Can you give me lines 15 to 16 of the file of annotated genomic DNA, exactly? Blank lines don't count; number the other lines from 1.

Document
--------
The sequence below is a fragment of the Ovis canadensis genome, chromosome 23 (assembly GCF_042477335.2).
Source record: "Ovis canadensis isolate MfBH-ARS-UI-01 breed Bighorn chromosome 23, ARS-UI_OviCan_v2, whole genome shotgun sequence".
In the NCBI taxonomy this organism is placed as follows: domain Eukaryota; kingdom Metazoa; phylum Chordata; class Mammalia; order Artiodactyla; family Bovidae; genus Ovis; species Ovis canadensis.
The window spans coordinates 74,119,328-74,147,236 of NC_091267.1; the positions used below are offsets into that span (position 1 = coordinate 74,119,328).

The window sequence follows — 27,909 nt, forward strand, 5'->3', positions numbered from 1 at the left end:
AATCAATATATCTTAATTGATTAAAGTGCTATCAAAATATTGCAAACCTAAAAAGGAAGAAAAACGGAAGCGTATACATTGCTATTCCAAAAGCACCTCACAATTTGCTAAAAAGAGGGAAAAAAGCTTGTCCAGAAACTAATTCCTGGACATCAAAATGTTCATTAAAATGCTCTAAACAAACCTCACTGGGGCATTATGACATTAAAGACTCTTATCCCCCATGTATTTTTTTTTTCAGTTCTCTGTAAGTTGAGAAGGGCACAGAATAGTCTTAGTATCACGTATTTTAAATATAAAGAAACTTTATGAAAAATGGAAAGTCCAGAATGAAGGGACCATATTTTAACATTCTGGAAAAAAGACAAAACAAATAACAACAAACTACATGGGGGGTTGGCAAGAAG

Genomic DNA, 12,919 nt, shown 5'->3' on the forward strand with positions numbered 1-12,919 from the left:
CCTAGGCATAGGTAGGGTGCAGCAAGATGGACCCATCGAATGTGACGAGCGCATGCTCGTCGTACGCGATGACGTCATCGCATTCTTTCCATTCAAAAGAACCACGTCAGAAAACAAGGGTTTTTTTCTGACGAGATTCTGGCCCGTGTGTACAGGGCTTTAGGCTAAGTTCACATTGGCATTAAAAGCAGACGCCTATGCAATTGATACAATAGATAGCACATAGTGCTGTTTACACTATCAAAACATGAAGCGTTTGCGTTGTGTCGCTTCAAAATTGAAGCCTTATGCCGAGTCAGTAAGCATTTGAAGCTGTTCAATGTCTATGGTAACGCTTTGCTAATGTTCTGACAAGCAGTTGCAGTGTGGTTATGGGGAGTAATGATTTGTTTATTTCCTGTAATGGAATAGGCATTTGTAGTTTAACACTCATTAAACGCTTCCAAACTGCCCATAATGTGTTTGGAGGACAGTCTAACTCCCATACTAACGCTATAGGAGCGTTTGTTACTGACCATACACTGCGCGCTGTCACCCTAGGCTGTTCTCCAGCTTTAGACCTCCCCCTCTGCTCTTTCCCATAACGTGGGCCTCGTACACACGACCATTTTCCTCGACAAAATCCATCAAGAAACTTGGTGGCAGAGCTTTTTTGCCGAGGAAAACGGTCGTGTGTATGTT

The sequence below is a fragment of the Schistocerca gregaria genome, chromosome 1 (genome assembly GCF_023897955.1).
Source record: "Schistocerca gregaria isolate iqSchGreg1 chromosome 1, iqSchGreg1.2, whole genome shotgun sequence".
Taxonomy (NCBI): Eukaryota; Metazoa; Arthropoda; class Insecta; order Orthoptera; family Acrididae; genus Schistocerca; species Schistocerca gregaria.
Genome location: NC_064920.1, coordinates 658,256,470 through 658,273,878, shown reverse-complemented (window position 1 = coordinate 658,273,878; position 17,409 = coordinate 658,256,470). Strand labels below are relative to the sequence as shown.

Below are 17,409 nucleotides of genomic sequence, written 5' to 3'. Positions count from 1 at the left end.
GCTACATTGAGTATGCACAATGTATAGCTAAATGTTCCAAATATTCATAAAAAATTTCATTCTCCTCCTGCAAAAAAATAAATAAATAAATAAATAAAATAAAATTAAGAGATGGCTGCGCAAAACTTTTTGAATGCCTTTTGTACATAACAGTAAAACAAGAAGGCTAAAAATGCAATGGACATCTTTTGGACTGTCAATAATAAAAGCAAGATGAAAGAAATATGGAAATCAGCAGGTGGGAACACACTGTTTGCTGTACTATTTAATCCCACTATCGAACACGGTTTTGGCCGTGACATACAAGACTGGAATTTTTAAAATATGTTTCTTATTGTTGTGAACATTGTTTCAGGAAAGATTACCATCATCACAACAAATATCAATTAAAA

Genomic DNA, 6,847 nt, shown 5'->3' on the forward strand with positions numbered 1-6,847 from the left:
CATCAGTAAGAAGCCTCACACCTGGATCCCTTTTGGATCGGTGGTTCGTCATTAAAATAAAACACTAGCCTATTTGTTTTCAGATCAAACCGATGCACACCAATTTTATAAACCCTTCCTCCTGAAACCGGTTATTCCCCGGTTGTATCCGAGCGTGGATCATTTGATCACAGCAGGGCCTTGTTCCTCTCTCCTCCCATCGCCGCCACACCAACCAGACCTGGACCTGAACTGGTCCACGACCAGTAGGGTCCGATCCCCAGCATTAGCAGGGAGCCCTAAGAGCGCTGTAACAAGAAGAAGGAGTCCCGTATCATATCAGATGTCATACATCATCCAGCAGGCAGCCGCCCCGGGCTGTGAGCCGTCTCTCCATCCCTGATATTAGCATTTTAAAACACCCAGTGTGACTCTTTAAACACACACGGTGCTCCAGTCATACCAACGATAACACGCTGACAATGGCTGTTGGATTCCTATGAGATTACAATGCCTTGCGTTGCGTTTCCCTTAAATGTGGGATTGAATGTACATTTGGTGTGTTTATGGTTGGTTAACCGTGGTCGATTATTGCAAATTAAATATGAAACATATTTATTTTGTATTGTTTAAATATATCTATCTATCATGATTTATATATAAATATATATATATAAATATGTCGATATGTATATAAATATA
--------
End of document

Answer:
Genomic DNA, 6,847 nt, shown 5'->3' on the forward strand with positions numbered 1-6,847 from the left:
CATCAGTAAGAAGCCTCACACCTGGATCCCTTTTGGATCGGTGGTTCGTCATTAAAATAAAACACTAGCCTATTTGTTTTCAGATCAAACCGATGCACACCAATTTTATAAACCCTTCCTCCTGAAACCGGTTATTCCCCGGTTGTATCCGAGCGTGGATCATTTGATCACAGCAGGGCCTTGTTCCTCTCTCCTCCCATCGCCGCCACACCAACCAGACCTGGACCTGAACTGGTCCACGACCAGTAGGGTCCGATCCCCAGCATTAGCAGGGAGCCCTAAGAGCGCTGTAACAAGAAGAAGGAGTCCCGTATCATATCAGATGTCATACATCATCCAGCAGGCAGCCGCCCCGGGCTGTGAGCCGTCTCTCCATCCCTGATATTAGCATTTTAAAACACCCAGTGTGACTCTTTAAACACACACGGTGCTCCAGTCATACCAACGATAACACGCTGACAATGGCTGTTGGATTCCTATGAGATTACAATGCCTTGCGTTGCGTTTCCCTTAAATGTGGGATTGAATGTACATTTGGTGTGTTTATGGTTGGTTAACCGTGGTCGATTATTGCAAATTAAATATGAAACATATTTATTTTGTATTGTTTAAATATATCTATCTATCATGATTTATATATAAATATATATATATAAATATGTCGATATGTATATAAATATA